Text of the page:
Kindergarten and First Grade
In this tab you can find activities, games, stories, and resources to engage your children according to different age levels. These resources can help your child get excited about reading and learning to read.
These activities are targeted for ages Kindergarten and First Grade.
What we know about beginning readers
Children progress as readers at different rates, but they pass through predictable stages of development. For typically-developing readers, the stages of reading can be mapped onto grade levels, but as a homeschool teacher you have the advantage of being able to provide the instruction your children need, regardless of their grade.
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At Reading Partners we know the learning doesn’t begin and end in the classroom. Research shows that family involvement is the number one predictor of early literacy success and future academic achievement. We encourage family members to read at home with their kids every day and stay involved in their children’s educational experience.
We want parents, guardians, and other relatives caring for children to become the best reading partners for their kids. Here are some resources to stay educated and informed about early literacy.
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- Audiobooks and digital text-to-speech books can be a good way to help kids with reading issues.
- You can get these books for free from libraries, schools, and online sources like Bookshare.
- Talk to your school and local library about what’s available for your child.
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Summer is the perfect time for children to relax, read, and get swept away to places near and far. Together, we can combat the summer reading slide and keep our nation’s children reading and thriving. RIF offers a variety of resources and activities to engage young readers all summer long.
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Research suggests the most effective read alouds happen when children ask and answer questions about the text, instead of just listening to the story—this is what’s called an Interactive Read Aloud (IRA). According to McGee and Schickedanzk (2007), the kind of talk that occurs is important too, and analytic talk is the most effective kind during an IRA. Two examples of analytic talk are predictions and inferences.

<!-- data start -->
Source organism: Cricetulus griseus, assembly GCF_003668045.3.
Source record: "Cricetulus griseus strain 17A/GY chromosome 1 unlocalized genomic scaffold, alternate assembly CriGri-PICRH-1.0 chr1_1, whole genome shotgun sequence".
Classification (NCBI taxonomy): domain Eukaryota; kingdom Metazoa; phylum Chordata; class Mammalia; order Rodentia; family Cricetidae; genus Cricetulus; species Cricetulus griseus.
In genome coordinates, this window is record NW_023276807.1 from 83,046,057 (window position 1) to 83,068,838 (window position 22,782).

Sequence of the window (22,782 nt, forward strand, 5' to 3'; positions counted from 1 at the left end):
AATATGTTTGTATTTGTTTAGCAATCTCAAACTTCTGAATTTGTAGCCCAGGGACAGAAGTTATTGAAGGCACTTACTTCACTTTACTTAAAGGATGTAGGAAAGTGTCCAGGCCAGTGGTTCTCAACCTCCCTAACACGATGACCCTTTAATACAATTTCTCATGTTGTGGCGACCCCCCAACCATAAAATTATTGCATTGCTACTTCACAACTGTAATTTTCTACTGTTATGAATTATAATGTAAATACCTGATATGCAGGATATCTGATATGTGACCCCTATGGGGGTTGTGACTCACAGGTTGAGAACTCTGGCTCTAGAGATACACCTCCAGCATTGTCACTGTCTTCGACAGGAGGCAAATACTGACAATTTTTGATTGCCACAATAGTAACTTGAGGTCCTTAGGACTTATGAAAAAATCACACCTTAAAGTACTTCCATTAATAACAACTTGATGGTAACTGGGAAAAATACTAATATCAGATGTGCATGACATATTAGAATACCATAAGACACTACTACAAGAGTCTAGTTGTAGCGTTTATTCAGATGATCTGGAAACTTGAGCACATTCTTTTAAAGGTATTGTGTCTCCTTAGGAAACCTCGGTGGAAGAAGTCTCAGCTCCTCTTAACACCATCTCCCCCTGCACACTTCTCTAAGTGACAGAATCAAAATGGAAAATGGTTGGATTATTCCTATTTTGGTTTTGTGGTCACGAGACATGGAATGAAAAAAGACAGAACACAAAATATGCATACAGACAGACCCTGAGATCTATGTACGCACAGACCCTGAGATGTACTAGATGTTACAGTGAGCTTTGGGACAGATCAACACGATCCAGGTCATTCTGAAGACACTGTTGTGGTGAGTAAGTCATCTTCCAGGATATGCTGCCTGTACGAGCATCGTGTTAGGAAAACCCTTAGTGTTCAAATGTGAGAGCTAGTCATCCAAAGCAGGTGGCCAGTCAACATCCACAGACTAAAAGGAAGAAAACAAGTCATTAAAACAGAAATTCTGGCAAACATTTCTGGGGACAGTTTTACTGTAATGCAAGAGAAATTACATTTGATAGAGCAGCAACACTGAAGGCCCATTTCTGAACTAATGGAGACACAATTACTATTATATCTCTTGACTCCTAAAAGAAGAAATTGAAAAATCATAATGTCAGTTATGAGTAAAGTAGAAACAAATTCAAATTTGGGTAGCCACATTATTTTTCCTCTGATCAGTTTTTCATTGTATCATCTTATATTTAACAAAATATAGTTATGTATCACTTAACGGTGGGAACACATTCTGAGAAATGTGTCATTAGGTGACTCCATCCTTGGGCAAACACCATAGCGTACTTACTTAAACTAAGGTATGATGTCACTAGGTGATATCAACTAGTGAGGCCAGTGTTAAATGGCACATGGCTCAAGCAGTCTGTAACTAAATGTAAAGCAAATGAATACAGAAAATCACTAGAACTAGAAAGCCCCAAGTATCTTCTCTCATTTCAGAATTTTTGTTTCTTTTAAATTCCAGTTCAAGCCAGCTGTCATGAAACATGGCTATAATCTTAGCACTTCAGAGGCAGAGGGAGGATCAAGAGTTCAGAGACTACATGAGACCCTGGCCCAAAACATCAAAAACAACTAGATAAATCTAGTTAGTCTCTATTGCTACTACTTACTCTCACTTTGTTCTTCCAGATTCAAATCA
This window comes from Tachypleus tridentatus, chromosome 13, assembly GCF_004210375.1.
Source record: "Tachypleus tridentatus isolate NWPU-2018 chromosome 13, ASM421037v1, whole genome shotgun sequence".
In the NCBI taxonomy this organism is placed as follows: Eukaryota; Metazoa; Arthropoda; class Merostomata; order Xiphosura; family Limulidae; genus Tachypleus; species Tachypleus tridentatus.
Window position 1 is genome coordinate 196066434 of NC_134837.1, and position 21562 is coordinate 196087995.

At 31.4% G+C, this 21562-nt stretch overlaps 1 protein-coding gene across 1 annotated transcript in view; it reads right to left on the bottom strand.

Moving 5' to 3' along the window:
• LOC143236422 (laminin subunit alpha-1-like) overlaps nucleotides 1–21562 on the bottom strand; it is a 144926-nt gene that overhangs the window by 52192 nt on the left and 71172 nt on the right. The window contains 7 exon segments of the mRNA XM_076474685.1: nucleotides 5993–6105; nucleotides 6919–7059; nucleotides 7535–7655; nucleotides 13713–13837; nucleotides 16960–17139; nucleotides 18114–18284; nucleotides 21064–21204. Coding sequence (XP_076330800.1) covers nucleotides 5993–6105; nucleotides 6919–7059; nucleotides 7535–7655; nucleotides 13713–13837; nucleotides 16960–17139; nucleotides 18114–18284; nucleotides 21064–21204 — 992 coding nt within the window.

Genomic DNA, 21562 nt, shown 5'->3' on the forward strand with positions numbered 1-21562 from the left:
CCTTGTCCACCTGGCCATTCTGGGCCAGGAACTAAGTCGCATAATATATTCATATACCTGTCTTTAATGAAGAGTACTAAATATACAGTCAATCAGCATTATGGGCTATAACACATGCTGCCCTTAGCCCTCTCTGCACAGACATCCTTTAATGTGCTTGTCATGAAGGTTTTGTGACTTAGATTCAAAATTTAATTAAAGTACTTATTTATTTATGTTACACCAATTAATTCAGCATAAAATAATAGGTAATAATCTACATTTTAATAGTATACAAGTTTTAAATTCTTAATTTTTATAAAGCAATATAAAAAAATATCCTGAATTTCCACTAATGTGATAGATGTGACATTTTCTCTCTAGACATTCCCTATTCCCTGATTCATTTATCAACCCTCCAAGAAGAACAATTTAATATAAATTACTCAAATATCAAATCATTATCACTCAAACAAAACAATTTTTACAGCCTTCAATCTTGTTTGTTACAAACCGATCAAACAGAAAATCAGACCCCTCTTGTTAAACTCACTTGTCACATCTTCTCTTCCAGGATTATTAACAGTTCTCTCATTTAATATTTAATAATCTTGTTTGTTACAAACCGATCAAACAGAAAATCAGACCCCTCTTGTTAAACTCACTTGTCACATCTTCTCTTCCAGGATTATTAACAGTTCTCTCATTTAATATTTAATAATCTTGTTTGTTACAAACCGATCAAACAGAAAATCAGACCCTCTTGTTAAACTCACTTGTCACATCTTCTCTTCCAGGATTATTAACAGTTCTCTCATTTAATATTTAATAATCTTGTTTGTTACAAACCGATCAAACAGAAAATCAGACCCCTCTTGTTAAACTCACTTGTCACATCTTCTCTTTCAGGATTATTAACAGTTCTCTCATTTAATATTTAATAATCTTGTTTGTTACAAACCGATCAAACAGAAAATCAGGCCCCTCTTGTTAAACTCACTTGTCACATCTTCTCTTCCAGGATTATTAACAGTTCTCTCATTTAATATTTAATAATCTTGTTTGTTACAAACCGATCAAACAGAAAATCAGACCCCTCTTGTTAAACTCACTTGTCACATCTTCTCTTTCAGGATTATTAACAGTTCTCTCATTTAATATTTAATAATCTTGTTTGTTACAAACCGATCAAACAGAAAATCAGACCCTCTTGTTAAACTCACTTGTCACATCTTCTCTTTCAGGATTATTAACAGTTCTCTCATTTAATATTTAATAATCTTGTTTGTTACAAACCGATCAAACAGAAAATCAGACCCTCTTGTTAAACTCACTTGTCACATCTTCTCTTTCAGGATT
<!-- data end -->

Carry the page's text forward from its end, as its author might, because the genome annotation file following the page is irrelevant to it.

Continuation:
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There are a few ways kids in pre-K and kindergarten can get ready to read. One way is by noticing and playing with the words, rhymes, and syllables they hear in everyday speech. This called phonological awareness .
Kids also start to tune in to the individual sounds or phonemes in words. This is called phonemic awareness. The more you can build on these early “pre-reading” skills, the more prepared your child will be for the challenge of learning to read.
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with dinnertime storytelling, family conversation, and books about food. Regular family dinner may be a more powerful vocabulary-builder for young kids than reading.
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Unite for Literacy projects build home libraries and support families to develop a daily habit of reading, both of which are key factors in growing lifelong readers. Read together and listen to books of your choice in a variety of languages.
Start Reading Today!
How Parents Can Instill Reading. Parents often ask how they can help their children learn to read; and it’s no wonder that they’re interested in this essential skill. Reading plays an important role in later school success. Parents often ask how they can help their children learn to read; and it’s no wonder that they’re interested in this essential skill. Reading plays an important role in later school success.
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As a parent, you can
help your child want to learn in a way no one else can. That desire to learn is